Rather than choosing to beat their swords into earth cultivation tools, we see God’s people over and over again choosing to carry weaponry and becoming divided, even among themselves. Even among ourselves…
Often when hearing this passage, I think immediately of all the wars happening in the world today. I think of the known and unknown horrors that have been exacted upon those considered ‘terrorist.’ I shutter when the reality sinks in that 66,000 civilians have been killed in the Iraq and Afghanistan wars.
66,000. In the name of what?
And what are the swords we each carry? What are the swords we are unwilling to beat into plowshares? Are they swords of defensiveness? Of self-righteousness? Of passive-aggressive behavior? Of self-justification?
To become one people… to join others on the mountain of God, we must let go of these swords. And taking it a step further, we must be willing to embrace the transformation that comes as we learn new ways of being in relationship with one another… as we learn to cultivate the soil of our lives rather than throw jabs at those we consider the enemy.
In this season of Advent, what are we expecting? Do we truly expect the in-breaking of the Spirit into our lives? Or do we merely expect things to happen in the way they are ‘supposed’ to happen? In other words,’ according to our plans’ because we figure we’re pretty good people and we’re just being realistic about how things should unfold in our lives.
Biblical scholar Mary Hinkle Shore puts it this way: “Jesus seems to address apocalyptic imagery not to oppressed but to sleepy people,” for “whether they are persecuted or privileged, they no longer believe that anything will change. They imagine today and tomorrow looking exactly like yesterday, and after days, months, and years of such scaled-back expectations, they are getting…very….sleepy.”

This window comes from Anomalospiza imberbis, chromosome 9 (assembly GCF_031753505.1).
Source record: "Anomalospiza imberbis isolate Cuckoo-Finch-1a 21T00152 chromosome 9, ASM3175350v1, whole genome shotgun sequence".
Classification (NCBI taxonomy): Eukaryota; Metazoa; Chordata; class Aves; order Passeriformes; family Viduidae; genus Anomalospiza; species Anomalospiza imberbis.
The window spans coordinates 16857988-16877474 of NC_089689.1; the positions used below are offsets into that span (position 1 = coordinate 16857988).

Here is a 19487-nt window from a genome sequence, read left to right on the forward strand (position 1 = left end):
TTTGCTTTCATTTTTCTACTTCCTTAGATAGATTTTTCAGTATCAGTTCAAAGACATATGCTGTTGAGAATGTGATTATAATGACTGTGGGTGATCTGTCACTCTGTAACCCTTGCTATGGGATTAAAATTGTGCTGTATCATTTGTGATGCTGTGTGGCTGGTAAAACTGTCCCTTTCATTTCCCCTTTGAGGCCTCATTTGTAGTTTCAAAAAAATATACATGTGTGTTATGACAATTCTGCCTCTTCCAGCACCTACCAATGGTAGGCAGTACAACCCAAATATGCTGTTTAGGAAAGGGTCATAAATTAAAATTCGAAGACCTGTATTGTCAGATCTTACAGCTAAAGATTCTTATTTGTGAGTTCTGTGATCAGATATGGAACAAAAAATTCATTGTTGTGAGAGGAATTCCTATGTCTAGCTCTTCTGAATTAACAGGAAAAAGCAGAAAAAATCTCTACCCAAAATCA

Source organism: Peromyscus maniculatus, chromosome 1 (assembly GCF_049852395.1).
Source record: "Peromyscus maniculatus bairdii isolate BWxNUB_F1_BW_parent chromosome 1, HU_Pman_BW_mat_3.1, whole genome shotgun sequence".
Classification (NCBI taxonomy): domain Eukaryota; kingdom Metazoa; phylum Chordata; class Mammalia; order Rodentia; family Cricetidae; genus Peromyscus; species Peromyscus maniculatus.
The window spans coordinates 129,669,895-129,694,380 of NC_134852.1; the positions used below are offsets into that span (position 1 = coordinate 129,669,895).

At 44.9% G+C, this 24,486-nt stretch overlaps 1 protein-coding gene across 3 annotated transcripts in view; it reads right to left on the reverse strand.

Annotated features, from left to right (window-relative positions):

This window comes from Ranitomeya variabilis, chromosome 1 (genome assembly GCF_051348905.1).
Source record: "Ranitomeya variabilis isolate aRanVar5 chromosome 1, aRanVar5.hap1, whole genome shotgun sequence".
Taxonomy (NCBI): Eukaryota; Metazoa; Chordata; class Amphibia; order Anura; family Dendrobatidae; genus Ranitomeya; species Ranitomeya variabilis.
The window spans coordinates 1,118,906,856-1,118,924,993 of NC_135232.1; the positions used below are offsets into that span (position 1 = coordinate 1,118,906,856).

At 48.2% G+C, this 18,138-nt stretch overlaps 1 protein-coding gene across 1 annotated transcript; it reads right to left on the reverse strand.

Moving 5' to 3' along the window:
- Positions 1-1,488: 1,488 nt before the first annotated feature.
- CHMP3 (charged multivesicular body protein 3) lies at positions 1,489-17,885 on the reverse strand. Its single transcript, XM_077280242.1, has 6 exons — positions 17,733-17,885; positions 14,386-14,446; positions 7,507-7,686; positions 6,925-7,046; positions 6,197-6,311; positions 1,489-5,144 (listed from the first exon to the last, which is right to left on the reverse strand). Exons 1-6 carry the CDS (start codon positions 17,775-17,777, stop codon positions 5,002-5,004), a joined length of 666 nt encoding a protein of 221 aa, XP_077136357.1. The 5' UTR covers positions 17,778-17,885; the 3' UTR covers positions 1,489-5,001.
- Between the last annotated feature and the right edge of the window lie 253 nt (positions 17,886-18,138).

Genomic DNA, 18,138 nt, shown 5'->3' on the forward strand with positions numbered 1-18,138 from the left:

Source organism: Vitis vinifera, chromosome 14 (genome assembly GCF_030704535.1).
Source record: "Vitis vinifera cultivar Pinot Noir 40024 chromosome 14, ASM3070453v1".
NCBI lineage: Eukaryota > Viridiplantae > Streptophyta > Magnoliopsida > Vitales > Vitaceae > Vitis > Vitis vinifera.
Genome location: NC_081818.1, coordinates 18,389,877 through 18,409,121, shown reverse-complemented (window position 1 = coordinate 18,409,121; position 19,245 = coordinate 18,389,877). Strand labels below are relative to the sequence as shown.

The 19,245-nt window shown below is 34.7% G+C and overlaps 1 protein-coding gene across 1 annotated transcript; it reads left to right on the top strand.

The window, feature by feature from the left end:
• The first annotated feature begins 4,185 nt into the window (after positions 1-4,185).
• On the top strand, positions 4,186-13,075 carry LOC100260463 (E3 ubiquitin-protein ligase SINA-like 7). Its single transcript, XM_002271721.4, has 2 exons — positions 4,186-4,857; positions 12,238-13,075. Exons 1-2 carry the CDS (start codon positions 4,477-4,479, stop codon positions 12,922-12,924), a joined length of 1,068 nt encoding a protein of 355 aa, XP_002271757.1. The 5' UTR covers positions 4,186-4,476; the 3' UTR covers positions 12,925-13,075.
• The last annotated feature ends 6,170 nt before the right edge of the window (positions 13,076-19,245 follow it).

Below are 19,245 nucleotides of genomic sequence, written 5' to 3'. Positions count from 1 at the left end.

So what if God wants to do something that’s actually unexpected??
Are we individuals… are we a community that can handle that?
Are we willing to look for God in mysterious places? In the confounding situations at work? In a difficult conversation we just had with a loved one? In the mission and vision process we’re experiencing as a congregation? In the pain of walking away from familiar ways of being that we’ve finally recognized as unhealthy?
Will we live as people fully awake to unexpected comings of Christ in our lives?
The poet, Rainer Maria Rilke puts it this way:
The poets have scattered you.
A storm ripped through their stammering.
I want to gather you up again
in a vessel that makes you glad.
I wander in your winds
and bring back everything I find.
The blind man needed you as a cup.
The servant concealed you.
The homeless one held you out as I passed.
You see, I like to look for things.
Will we live as people fully awake, looking for the comings of Christ in our lives?
In her book ‘The Vigil: Keeping Watch in the Season of Christ’s Coming,’ Wendy Wright reflects: “To be a Christian does not mean knowing all the answers; to be a Christian means being willing to live in the part of the self where the question is born.”
May we in this season of Advent open ourselves to the unknown… may we truly expect the unexpected. May we be awake and alert to the comings of Christ in our lives. May we have hope that we can live into the vision of shalom… transforming weapons of self-protection into tools that help us cultivate new life.